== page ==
A result from research conducted at the Department of Design at the University of NariÃ±o in Colombia took form in a piece of furniture by Carlos Cordoba. He calls it the Pallares "Puzzle" Chair, and through the natural fiber composite that fits together like a puzzle, the environmentally-friendly chair makes its statement.
Puzzle Chair. Designed by Carlos Cordoba.
Interchange or Take Apart the Three Sections of the Pallares Puzzle Chair by Carlos Cordoba for Easy Assembly and Storage.
Each Pallares Chair is composed of three articulated parts that fit together snugly, forming a stool. Each part is made from Tetera, a natural fiber and polyester resin composite, and the colorfully-interchangeable parts can be snapped together or taken apart easily for mixed use and easy storage.
As Cordoba states, the Pallares Chair "is a design intended to be used in school buildings with little space for children aged 3 to 5 years." Besides encouraging consumer interaction through color choice and hands-on assembly, Tetera itself has a story. Coming from the plant known as Stromanthea luthea, Tetera is normally made into a form of natural fiber that is then woven into artisan products in Colombia. By breaking the natural fiber down further into its pelleted state and combining it with the polyester resin, it can form the solid we see in the Pallares Chair.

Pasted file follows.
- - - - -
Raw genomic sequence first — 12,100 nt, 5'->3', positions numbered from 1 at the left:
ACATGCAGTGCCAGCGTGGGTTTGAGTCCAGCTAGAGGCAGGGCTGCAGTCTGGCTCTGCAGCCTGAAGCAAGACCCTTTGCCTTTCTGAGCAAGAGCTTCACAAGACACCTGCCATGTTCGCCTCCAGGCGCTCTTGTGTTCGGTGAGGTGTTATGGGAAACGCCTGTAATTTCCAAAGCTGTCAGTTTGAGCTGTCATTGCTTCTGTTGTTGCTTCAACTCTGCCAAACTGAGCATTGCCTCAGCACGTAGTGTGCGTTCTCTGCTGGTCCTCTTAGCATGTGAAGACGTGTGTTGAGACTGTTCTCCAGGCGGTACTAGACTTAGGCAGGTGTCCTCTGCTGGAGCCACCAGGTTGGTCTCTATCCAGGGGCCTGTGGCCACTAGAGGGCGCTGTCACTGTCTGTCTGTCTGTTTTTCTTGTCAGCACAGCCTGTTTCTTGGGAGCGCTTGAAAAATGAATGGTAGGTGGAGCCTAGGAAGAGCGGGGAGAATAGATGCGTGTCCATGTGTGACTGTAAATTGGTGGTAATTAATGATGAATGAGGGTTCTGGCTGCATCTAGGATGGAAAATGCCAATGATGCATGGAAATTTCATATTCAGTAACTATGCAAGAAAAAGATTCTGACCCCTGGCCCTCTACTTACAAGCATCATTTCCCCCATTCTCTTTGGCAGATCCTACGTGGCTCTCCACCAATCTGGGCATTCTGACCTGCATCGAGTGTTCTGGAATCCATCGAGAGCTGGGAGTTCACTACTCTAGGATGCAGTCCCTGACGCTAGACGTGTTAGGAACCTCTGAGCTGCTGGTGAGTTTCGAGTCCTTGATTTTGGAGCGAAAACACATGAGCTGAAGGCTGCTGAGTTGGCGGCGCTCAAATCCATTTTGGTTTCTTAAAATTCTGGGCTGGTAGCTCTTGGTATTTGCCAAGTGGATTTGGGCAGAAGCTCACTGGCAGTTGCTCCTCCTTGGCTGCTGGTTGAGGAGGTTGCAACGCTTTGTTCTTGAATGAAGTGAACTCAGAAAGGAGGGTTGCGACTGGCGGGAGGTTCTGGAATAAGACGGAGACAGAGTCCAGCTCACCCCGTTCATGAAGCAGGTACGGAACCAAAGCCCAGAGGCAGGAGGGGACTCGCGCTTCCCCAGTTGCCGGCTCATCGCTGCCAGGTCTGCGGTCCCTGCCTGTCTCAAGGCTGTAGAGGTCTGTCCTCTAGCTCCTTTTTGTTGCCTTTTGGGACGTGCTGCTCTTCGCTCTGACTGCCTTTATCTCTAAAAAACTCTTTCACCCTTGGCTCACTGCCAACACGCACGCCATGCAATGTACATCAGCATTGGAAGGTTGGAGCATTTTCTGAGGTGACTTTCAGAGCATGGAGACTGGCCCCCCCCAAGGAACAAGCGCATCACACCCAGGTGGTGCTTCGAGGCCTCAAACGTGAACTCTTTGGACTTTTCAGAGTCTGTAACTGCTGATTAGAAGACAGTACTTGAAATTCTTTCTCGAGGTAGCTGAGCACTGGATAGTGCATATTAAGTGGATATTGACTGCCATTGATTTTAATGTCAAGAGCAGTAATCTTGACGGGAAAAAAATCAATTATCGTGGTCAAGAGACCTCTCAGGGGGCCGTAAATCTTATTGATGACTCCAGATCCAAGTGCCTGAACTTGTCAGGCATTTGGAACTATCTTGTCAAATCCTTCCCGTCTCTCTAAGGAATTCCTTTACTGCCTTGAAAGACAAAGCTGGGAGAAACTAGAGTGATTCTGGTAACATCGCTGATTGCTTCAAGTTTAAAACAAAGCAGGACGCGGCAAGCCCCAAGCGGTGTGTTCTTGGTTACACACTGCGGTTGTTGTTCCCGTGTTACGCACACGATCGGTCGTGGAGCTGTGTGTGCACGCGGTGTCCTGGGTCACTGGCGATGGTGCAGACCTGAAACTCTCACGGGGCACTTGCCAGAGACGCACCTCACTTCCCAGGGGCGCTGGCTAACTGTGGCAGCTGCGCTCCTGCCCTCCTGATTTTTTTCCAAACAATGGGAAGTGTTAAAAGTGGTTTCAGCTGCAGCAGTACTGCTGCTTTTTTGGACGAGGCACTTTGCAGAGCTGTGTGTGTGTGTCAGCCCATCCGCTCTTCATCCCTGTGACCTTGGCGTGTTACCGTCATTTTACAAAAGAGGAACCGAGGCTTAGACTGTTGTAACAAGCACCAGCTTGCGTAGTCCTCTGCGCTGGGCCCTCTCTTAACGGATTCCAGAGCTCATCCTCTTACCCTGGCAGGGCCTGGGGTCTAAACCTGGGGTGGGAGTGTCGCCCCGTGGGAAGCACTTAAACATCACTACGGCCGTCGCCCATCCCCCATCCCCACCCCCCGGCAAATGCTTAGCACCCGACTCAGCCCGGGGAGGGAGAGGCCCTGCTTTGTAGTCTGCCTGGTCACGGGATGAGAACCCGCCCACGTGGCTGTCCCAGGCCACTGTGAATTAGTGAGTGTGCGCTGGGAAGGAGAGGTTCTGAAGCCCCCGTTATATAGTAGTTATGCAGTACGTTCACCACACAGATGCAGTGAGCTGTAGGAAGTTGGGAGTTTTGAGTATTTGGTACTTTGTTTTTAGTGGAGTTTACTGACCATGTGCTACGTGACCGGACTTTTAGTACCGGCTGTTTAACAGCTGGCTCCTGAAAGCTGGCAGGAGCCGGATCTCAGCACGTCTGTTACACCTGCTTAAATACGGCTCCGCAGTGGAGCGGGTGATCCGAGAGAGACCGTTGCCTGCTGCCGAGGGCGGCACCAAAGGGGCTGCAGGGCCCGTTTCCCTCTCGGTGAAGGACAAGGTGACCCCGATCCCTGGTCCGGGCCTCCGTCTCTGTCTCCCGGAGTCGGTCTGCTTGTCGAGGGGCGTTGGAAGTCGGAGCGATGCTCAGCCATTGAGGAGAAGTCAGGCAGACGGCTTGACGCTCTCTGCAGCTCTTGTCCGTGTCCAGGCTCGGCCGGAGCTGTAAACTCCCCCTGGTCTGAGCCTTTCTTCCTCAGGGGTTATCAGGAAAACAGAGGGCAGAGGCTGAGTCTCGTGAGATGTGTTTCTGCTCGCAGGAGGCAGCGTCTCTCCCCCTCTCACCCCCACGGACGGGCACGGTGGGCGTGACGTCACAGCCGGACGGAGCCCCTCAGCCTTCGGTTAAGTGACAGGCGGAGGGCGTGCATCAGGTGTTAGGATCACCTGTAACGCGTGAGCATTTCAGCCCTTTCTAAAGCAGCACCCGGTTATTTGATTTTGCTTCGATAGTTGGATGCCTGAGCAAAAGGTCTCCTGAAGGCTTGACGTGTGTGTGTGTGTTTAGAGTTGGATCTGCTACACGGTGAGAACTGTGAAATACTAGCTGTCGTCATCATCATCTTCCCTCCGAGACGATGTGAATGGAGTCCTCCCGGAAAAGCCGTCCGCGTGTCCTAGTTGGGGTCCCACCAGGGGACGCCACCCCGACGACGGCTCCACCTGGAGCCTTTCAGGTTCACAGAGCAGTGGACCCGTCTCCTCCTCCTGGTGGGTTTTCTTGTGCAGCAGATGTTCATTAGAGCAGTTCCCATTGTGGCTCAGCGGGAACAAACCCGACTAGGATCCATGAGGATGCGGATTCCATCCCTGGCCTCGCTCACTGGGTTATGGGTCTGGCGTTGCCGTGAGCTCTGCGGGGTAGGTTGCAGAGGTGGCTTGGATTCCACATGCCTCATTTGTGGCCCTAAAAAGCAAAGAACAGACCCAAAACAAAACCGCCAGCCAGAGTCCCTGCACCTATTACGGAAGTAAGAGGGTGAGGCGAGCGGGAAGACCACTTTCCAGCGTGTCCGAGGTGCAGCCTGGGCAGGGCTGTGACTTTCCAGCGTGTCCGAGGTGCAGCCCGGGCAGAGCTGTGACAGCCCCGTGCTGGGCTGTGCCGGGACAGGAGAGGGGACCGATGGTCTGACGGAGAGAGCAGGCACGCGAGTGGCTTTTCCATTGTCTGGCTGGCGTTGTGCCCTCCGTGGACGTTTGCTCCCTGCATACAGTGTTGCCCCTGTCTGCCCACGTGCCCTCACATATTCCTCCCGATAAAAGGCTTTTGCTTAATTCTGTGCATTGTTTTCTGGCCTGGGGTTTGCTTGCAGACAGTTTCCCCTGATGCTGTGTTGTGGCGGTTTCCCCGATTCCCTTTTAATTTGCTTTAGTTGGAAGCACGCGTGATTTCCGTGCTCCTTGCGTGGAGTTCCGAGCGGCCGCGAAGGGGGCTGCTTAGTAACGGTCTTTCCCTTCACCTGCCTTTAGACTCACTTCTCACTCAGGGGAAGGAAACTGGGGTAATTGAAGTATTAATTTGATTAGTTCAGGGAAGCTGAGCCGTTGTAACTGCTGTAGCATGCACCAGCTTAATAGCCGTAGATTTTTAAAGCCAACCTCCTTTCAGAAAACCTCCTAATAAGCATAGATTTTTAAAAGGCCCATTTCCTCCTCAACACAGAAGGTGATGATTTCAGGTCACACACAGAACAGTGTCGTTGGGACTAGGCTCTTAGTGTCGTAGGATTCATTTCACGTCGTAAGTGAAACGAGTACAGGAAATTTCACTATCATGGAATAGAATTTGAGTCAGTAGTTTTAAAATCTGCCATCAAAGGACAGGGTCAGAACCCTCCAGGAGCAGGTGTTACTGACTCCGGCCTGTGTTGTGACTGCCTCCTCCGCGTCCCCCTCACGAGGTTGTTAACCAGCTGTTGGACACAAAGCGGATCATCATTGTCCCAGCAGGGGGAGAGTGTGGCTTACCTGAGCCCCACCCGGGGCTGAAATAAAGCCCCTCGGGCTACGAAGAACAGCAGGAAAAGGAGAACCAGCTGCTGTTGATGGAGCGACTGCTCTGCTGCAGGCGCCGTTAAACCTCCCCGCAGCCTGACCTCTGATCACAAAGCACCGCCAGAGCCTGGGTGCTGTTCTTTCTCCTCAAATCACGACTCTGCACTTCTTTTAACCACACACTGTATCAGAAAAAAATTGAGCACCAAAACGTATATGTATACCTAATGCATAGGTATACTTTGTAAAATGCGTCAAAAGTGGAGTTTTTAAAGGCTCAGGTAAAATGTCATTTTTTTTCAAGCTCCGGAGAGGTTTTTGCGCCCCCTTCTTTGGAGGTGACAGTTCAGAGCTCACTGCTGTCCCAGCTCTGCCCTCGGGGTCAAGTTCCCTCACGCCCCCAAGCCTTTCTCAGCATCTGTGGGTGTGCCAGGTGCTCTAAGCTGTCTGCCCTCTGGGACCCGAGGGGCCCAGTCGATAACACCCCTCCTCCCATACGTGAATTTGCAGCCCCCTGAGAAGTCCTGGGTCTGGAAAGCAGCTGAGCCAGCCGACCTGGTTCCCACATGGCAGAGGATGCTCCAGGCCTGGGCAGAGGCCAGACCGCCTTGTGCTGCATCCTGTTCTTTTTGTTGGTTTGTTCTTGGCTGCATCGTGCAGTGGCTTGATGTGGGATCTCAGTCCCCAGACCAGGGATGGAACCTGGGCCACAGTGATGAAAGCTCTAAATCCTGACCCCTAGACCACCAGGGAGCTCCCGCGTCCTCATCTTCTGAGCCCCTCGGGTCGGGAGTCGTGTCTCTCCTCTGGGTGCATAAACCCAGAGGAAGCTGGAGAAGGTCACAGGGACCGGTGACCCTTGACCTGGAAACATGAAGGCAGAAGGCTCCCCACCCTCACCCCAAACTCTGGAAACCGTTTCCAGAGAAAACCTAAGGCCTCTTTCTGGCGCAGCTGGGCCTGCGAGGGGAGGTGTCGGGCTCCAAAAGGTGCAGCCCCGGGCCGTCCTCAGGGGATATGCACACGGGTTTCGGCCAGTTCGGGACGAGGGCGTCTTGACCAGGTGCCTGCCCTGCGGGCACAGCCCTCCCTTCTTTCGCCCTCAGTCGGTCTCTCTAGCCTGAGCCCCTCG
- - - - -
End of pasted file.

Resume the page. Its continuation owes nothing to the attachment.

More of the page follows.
The Pallares "Puzzle" Chair designed by Carlos Cordoba promotes a healthy interaction between the consumer and their furniture, whether it be choosing the colors and assembling the seat or simply by telling its story.
About the Designer: Carlos Cordoba of Spain may or may not be associated with the clothing design company of the same name down in Andalucia, but one thing is for sure: this Spanish designer keeps an elusive online presence. He did remark on the research process that the University of NariÃ±o conducted, saying how they had been compiling research since June 2005, with the design selection made in August 2007. Once November 2008 came, he mentioned the Tetera fiber's possibilty of elaboration which would diversify into new production processes and introduce new ways craftsmen and designers can use it.